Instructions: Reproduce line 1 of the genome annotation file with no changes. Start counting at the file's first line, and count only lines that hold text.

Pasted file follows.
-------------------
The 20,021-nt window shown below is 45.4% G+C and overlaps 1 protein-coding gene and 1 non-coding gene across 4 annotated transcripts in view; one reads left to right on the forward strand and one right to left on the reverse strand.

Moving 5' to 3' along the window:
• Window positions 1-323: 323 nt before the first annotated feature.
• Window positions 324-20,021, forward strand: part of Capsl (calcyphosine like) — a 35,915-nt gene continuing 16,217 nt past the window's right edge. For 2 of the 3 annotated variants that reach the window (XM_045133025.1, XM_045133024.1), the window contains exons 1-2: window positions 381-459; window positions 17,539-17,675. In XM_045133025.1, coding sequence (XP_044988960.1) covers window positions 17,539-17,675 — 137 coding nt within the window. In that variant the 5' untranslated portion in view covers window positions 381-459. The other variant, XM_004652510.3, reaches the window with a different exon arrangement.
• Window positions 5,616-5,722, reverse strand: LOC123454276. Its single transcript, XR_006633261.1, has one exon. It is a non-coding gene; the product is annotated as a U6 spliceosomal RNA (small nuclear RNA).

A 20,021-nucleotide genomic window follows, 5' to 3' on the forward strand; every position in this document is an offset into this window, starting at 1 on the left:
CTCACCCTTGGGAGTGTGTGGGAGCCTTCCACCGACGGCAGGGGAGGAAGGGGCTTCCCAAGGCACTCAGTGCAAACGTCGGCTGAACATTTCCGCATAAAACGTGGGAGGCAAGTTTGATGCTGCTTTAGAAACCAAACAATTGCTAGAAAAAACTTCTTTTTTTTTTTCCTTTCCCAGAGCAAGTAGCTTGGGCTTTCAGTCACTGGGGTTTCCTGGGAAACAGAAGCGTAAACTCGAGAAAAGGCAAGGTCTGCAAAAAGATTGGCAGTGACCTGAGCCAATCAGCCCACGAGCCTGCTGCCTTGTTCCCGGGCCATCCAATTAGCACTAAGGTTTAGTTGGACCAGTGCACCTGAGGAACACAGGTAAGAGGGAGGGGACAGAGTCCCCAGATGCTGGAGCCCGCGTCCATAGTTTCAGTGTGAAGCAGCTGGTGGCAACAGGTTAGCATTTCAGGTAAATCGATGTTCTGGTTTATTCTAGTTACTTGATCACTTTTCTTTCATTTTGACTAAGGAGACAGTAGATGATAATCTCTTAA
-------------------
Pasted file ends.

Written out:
The 20,021-nt window shown below is 45.4% G+C and overlaps 1 protein-coding gene and 1 non-coding gene across 4 annotated transcripts in view; one reads left to right on the forward strand and one right to left on the reverse strand.